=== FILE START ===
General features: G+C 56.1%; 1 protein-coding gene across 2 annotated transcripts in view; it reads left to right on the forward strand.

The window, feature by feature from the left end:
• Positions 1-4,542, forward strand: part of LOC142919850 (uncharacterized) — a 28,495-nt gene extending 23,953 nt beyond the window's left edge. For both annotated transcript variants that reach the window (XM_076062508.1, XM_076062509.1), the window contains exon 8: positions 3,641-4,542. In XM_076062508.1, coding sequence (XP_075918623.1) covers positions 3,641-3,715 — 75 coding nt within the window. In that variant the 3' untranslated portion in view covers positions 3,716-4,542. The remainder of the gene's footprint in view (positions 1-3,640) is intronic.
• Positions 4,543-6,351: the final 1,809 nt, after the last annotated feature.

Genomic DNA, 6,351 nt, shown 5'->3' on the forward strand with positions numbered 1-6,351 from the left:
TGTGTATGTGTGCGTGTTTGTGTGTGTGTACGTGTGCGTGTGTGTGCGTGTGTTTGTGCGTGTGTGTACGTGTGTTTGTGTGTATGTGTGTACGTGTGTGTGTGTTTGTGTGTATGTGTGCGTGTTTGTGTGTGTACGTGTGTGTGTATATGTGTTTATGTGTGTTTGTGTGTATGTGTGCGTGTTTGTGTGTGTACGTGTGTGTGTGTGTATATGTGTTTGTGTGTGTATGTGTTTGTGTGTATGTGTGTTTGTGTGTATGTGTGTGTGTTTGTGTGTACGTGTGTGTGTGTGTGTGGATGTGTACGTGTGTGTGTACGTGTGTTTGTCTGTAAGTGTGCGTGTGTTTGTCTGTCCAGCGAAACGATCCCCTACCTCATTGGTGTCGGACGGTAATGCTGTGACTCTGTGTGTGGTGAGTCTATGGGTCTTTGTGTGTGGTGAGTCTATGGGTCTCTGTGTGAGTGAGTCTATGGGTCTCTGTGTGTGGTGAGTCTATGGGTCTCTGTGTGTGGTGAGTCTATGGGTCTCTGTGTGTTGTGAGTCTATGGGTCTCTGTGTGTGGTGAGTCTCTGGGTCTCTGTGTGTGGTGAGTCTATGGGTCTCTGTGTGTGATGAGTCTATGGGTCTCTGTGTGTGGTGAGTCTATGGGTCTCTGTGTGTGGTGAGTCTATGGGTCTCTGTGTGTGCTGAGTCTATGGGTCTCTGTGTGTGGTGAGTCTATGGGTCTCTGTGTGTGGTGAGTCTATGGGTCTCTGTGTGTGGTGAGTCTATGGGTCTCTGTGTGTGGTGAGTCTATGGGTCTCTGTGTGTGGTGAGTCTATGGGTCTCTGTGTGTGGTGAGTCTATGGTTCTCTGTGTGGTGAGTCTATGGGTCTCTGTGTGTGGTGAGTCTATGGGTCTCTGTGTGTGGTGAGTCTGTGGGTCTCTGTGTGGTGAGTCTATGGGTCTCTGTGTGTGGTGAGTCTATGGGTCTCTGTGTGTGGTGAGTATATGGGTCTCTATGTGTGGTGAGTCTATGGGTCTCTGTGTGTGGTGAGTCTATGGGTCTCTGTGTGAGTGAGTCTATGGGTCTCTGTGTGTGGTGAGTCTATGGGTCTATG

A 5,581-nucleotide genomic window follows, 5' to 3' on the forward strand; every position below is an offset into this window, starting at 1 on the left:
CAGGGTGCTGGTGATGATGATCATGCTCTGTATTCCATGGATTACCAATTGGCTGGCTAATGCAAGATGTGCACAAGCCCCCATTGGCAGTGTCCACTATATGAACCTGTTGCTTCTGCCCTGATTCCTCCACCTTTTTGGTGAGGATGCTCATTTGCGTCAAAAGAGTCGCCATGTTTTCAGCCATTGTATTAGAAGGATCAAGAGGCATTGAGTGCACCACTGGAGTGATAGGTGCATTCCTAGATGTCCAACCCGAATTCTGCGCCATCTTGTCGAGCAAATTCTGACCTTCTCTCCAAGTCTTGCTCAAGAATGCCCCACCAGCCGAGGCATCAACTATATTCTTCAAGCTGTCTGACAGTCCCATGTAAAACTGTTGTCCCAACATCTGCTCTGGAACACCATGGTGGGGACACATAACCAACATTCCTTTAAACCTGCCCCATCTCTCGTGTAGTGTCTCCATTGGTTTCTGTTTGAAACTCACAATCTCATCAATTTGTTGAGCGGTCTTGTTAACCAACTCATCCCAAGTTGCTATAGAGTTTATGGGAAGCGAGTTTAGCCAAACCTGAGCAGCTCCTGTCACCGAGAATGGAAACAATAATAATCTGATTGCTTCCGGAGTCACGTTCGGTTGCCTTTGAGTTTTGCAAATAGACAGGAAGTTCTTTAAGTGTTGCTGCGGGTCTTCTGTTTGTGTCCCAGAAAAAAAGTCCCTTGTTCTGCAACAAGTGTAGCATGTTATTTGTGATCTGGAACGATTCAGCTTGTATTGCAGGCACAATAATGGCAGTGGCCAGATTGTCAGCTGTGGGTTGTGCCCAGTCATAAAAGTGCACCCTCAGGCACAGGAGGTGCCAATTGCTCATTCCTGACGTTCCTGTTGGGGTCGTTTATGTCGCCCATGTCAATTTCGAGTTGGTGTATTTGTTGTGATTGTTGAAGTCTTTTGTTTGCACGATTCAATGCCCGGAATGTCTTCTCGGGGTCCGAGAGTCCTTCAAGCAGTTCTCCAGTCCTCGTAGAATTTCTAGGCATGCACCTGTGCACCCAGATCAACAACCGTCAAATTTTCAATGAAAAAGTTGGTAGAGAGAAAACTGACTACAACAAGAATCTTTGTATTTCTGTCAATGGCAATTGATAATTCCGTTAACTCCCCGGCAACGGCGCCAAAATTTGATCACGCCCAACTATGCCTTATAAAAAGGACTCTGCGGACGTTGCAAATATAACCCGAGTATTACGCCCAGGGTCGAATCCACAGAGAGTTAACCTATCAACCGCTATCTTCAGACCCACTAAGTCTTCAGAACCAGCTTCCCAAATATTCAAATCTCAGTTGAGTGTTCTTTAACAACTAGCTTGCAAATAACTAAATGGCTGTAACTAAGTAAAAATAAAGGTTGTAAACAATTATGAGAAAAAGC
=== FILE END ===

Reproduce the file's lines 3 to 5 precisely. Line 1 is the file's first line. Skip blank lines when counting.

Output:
• Positions 1-4,542, forward strand: part of LOC142919850 (uncharacterized) — a 28,495-nt gene extending 23,953 nt beyond the window's left edge. For both annotated transcript variants that reach the window (XM_076062508.1, XM_076062509.1), the window contains exon 8: positions 3,641-4,542. In XM_076062508.1, coding sequence (XP_075918623.1) covers positions 3,641-3,715 — 75 coding nt within the window. In that variant the 3' untranslated portion in view covers positions 3,716-4,542. The remainder of the gene's footprint in view (positions 1-3,640) is intronic.
• Positions 4,543-6,351: the final 1,809 nt, after the last annotated feature.

Genomic DNA, 6,351 nt, shown 5'->3' on the forward strand with positions numbered 1-6,351 from the left: